Almost instantaneously after the Chicago Cubs unveiled a cartoon rendering of the team’s new mascot, Clark the Cub, Facebook and Twitter got mean. Here are a few of Monday’s Facebook reactions
• “Dumb. Just dumb.”
• “My son is 8 and he thinks it’s stupid.”
• “He reminds me of Poochie from ‘The Simpsons.’”
• “I have endured a lot being a Cubs fan for 48 seasons and have never been embarrassed for them until I saw this mascot. The Cubs don't care about the product on the field, only the money that they make. This proves it. They used a focus group to select this dreck.”
Meanwhile, on Twitter:
At least Clark has one supporter in hip-hop blogger Andrew Barber:
The Chicago Tribune
has been diligently cataloguing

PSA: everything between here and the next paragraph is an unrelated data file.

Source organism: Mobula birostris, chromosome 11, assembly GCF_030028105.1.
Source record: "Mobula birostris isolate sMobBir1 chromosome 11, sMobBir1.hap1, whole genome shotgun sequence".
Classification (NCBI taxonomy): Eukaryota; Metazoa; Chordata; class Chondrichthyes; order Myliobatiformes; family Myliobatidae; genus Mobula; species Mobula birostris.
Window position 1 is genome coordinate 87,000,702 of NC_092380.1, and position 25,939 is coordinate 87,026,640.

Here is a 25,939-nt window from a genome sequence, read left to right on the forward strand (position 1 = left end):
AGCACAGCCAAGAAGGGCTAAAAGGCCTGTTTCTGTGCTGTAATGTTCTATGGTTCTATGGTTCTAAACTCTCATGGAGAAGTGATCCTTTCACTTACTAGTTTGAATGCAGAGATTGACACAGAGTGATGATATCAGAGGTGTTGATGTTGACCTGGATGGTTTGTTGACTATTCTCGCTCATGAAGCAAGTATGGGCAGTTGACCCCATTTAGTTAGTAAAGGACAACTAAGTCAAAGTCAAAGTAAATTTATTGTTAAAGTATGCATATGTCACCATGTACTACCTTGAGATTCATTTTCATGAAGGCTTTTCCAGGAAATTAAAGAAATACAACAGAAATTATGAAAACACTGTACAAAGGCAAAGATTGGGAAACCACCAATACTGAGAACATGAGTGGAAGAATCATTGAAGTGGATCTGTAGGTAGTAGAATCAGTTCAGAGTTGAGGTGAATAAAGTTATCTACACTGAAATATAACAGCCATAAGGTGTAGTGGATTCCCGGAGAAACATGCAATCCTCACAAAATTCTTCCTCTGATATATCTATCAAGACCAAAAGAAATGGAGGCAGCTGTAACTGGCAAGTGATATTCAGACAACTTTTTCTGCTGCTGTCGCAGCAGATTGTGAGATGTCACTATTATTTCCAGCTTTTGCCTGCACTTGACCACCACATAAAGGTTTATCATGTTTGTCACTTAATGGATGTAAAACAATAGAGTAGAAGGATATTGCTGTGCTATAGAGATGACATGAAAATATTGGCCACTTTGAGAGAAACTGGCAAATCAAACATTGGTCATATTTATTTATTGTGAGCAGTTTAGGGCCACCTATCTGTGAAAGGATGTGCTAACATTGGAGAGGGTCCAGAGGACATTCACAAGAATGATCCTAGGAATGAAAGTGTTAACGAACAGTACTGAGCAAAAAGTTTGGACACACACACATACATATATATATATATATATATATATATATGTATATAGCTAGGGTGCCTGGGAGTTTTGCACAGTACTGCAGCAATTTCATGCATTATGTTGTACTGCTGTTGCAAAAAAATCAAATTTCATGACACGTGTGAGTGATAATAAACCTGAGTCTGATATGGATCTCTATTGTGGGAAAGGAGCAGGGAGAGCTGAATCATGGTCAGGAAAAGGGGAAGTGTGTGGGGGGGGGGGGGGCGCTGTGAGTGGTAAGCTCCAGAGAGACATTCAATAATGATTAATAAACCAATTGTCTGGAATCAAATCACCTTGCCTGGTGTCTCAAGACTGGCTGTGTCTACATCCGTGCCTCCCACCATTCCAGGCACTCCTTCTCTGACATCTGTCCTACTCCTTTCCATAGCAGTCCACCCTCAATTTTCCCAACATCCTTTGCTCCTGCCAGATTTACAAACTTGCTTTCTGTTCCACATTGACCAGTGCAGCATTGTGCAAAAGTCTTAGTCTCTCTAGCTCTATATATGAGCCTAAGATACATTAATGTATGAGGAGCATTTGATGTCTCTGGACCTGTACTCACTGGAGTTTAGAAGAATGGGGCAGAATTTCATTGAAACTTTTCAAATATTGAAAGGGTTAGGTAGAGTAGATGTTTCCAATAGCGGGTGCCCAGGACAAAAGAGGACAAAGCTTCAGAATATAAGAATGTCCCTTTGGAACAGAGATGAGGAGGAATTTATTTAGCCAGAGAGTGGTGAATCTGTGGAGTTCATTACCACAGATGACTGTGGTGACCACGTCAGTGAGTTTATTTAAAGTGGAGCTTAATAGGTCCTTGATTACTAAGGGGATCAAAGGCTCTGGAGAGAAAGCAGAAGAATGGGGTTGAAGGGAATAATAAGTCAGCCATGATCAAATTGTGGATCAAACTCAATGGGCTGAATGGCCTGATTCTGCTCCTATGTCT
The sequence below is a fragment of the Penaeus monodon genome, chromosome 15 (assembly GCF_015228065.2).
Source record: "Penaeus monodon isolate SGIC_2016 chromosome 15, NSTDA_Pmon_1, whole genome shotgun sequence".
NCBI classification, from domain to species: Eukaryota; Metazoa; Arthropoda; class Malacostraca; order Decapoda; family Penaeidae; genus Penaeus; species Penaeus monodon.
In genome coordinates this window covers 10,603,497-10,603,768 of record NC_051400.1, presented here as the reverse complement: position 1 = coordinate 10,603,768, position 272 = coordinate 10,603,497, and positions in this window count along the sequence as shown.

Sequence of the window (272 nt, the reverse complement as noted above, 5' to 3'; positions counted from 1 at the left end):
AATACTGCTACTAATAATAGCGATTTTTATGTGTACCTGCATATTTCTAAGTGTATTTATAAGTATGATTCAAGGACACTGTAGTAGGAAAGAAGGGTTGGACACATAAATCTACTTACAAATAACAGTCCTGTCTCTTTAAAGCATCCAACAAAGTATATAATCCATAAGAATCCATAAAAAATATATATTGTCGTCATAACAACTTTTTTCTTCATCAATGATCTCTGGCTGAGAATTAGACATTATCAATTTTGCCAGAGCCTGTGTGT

social media response to the new mascot, the first the Cubs have had in their modern history.
Clark is the result of market research. The Tribune
reports that fan surveys and interviews suggested the Cubs should work harder to be family friendly, and suggested a mascot as a way to do that.
Though Clark will greet fans at games—he’d better prepare himself for some harsh words, it seems—his main role will be to “carry out the Cubs Charities’ mission of identifying improvements in health and wellness, fitness and education for children and families at risk.” He’ll make appearances at schools, hospitals, and Cubs events.
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The true test, then, will be whether kids, not adults on social media, embrace the new mascot. Still, Clark’s early status as a joke or an object of hatred isn’t a great start.